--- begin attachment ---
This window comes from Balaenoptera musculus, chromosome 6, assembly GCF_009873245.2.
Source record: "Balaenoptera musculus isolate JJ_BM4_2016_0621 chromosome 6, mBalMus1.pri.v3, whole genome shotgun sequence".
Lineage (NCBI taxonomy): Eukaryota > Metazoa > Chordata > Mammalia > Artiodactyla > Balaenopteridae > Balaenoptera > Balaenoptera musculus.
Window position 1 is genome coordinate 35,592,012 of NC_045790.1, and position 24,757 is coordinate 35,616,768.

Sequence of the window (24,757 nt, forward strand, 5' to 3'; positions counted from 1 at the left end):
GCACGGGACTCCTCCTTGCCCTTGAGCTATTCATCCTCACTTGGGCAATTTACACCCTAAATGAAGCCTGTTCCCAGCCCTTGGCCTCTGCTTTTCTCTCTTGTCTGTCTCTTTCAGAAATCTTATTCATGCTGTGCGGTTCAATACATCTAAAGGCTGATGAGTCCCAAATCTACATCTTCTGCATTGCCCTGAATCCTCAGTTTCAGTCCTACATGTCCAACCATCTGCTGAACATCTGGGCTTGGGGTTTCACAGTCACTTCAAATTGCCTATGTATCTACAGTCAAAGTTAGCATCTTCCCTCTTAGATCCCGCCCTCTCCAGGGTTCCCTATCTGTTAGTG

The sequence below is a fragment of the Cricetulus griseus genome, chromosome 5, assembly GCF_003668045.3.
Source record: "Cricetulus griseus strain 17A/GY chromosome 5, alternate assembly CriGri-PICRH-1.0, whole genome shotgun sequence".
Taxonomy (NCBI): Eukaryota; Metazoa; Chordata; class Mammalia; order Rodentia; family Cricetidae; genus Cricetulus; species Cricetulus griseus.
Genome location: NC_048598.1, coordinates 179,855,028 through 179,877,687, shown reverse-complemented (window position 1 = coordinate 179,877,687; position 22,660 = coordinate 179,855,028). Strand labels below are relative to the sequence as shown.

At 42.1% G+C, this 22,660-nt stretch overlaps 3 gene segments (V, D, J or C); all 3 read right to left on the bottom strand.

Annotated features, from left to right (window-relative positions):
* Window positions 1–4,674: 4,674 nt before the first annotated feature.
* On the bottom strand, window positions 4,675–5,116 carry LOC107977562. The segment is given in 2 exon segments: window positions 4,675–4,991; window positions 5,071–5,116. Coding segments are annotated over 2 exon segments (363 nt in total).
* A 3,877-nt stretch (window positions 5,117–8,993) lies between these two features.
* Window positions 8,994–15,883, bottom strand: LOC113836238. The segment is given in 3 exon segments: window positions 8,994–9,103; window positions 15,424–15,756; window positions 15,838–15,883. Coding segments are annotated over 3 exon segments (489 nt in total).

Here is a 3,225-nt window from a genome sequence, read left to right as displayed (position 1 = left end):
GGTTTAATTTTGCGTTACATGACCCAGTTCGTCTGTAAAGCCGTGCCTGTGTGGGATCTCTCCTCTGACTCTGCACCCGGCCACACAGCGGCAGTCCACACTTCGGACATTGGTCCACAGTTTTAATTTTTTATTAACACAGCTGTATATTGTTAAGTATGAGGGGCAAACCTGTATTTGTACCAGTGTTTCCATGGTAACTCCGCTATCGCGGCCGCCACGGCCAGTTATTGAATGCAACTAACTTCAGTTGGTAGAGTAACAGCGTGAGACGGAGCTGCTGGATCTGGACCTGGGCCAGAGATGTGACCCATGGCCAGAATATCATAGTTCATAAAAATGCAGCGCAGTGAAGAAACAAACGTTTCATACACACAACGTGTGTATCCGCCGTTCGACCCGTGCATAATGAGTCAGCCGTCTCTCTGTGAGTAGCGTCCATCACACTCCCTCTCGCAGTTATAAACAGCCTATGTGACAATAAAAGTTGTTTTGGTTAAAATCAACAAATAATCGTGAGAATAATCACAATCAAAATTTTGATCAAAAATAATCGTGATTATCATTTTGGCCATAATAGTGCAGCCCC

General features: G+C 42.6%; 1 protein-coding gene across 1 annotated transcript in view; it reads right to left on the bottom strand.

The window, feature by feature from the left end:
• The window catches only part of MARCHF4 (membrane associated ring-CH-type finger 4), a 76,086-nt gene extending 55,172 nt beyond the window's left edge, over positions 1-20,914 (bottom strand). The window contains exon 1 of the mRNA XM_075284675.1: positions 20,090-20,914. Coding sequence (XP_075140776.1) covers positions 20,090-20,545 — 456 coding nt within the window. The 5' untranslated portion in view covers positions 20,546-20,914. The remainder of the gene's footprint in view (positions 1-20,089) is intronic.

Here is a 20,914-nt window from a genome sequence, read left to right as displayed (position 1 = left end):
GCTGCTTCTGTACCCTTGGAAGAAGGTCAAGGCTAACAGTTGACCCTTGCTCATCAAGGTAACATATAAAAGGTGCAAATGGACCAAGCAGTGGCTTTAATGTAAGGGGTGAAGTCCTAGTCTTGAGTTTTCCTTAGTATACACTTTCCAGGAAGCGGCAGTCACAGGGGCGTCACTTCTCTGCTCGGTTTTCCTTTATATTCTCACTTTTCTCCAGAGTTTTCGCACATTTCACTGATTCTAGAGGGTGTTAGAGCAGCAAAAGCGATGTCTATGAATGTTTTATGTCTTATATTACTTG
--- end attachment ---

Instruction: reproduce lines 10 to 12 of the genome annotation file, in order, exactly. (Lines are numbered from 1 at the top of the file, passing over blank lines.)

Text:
Genome location: NC_048598.1, coordinates 179,855,028 through 179,877,687, shown reverse-complemented (window position 1 = coordinate 179,877,687; position 22,660 = coordinate 179,855,028). Strand labels below are relative to the sequence as shown.

At 42.1% G+C, this 22,660-nt stretch overlaps 3 gene segments (V, D, J or C); all 3 read right to left on the bottom strand.

Annotated features, from left to right (window-relative positions):